Mutti Dearest. Daughter Dullest.

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Hollywood Books (Part Ein): Marlene Dietrich by Maria Riva

Ahh, Veteran’s Day not long ago. The leap of Spring is now long gone, along with the smoked salmon celebrations and the psyche-graveling guilt of Mother’s Day. Back in olden times, when dinosaurs played canasta and ice cubes could speak, AMC aired Mommy Dearest on repeat all day. As a nation we all settled in, savoring every moment as sulky Christina received the cleaning tips and financial abuse she so richly deserved!

But today I have put away childish things to dip my toes in a more sophisticated Hollywood mother/child battle, one in which European sophistication is routinely condemned by American complacency (and alongside each condemnation there floats the heavy, hamburger-ed scent of defensiveness).

I’m talking about the 1993 book, Marlene Dietrich, by her daughter, Maria Riva. If you haven’t read it, it’s a pippin.

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In one corner we have the face, the myth, the joyously intemperate, prudently slutty and self-absorbed monster of fabulous. 

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And in the other corner, Maria Riva. Who likes hot dogs and ice cream and lawnmowers and baseball and shit. But who also can write

This book is salacious in the grandest way possible: Riva’s a writer with no real concept of her own prejudices (she refers to women who are “openly” lesbian; I hear the sealed variety don’t get much action). But she does also provide quality gossip in absolutely clogging doses, each well-salted with a Teutonic tsk of disapproval. From bulimia to abortion to suspicious death, Marlena did it all with casual virtuosity and daughter in tow. In between these girlish hijinks Dietrich also ruined the sanity of her own husband’s mistress and gave Our Boys at the Front several rollicking doses of the clap–meanwhile proclaiming herself the perfect wife and mother.

But honestly, it’s Riva’s lack of self-awareness that brings acid to this mother/daughter Hollywood tale. Beneath Riva’s prickly pride in being a virtuous American wife and mother, in Plain Cooking and Homey Simplicity, is a deep suspicious certainty that her self-vaunted virtues are far less interesting than her mother’s secret vices. Anyone, anything–man, child, dog, cadaver, blades of grass, emery boards, whatever –would rather spend time on this planet being warmed by Dietrich’s hot voodoo madness than by Riva’s cold stew.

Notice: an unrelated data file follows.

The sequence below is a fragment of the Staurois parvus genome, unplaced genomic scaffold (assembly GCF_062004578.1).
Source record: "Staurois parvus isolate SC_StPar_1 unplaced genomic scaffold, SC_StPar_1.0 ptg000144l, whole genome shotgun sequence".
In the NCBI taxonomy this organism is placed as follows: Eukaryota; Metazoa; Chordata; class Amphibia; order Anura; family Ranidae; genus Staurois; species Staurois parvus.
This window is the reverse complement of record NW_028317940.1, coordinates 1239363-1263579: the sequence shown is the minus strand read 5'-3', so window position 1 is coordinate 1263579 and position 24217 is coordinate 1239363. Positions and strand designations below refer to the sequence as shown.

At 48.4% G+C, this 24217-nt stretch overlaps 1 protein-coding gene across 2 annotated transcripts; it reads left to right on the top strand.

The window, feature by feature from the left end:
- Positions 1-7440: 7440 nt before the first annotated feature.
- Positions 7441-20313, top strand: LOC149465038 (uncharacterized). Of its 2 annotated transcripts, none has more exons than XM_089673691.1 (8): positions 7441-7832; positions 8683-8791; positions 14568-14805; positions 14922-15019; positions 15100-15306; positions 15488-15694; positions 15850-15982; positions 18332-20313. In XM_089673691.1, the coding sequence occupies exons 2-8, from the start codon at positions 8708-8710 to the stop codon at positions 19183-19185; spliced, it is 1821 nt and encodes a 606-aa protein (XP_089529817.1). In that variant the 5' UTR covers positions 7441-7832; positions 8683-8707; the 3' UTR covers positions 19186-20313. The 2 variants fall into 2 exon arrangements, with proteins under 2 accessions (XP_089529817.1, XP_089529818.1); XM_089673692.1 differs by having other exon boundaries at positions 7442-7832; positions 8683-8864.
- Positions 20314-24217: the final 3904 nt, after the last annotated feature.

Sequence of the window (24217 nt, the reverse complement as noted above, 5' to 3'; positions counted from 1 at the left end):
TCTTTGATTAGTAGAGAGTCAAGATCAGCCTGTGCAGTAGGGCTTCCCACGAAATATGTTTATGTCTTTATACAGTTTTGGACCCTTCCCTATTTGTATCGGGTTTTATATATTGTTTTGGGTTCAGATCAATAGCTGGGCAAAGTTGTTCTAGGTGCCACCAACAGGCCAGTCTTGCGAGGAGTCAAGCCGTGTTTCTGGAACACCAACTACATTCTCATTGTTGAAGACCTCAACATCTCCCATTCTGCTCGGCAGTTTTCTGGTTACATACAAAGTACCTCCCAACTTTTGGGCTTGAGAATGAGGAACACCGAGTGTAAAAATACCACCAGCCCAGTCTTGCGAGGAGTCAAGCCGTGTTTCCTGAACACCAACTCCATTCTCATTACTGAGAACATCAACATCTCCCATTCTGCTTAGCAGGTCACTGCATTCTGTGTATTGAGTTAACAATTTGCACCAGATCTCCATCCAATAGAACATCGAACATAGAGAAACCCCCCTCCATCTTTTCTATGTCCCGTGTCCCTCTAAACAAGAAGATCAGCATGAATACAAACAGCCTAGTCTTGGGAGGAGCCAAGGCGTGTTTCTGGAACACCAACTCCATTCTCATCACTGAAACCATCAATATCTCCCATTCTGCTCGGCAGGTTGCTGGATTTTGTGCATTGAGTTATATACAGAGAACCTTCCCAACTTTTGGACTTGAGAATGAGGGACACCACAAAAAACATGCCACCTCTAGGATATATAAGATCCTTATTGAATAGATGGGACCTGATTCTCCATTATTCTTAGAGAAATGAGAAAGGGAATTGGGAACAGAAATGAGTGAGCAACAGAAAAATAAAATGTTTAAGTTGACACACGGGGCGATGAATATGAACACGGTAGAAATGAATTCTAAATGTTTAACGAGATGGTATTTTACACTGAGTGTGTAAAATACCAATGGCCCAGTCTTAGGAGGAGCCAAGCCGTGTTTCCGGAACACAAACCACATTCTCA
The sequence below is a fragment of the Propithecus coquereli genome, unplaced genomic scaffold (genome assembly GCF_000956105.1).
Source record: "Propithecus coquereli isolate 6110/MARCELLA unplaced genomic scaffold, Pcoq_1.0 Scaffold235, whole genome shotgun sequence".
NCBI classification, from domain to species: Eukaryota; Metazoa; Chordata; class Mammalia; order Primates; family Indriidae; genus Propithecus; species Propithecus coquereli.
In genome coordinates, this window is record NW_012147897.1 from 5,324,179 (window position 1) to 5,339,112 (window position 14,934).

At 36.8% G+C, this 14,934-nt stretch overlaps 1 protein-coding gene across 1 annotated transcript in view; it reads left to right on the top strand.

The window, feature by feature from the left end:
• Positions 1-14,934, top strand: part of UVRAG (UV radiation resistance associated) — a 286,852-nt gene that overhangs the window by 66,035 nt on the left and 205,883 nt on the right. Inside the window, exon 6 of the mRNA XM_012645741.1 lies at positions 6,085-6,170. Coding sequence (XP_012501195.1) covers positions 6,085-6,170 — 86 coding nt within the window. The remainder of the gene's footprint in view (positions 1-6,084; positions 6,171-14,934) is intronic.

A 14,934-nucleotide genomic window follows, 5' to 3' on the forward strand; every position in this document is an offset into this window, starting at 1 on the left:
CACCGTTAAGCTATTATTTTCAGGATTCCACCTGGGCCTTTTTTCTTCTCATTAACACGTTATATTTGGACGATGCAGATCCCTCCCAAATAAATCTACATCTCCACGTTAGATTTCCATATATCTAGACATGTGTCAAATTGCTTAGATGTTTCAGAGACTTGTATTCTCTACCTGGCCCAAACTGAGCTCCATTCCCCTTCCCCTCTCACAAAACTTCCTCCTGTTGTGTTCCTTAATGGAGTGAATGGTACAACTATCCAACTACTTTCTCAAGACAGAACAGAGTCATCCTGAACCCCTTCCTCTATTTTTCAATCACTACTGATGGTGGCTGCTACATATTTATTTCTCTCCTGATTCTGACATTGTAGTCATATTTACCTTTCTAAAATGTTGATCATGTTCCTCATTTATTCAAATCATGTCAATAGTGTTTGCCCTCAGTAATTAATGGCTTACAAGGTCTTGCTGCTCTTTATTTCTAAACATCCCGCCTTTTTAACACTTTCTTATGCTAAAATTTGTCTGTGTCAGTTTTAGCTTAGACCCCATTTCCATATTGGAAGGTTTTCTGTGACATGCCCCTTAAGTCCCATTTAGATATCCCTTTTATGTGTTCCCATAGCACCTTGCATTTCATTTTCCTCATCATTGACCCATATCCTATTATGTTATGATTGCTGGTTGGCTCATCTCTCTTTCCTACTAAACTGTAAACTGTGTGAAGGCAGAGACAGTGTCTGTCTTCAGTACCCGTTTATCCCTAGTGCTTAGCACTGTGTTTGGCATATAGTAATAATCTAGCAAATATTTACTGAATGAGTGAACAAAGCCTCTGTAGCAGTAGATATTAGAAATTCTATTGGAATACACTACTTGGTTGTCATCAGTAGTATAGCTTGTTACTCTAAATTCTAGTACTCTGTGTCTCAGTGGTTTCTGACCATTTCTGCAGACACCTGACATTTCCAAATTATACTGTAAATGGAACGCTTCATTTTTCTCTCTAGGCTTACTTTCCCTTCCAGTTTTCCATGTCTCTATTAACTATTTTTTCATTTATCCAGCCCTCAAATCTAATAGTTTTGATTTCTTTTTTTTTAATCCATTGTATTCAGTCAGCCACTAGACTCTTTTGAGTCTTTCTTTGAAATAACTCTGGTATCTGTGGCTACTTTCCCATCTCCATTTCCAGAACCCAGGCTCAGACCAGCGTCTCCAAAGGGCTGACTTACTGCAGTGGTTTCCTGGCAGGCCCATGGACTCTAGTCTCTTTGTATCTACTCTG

Riva is actually an odd sort of genius who both brilliantly depicts her mother’s kaleidascopic, cracked charisma and wetly rages against just how deep those cracks were. And how powerfully overwhelming the charisma.

So while I do acknowledge that life handed Riva a lemon on one front–Dietrich was beyond dispute a sable-coated monster with the face of a fallen angel and the ego of Caligula. One who dragged “the child” around continents, lying about the child’s age and alternating between smothering affection and cool indifference. But Dietrich also got Riva out of Nazi Germany in the 1930s and to a safe country where the child was educated and (as Edith Piaf snottily bitches) even gifted a Manhattan townhouse by her loving mutti. Many daughters have been both victims and veterans of crueller parental wars than this one.

So while my heart does go out, a bit, to poor Riva, always the dark moon to her mother’s blinding sunlight. But like the rest of the world my hat’s off to you, Lily-Marlene! With a coil of my long diamond-braceleted arm I will again pick up your daughter’s book to read, again, about the time you banged old Joe Kennedy. How your seaside antics do make me laugh. . .

 

A Star is Born, Again and Again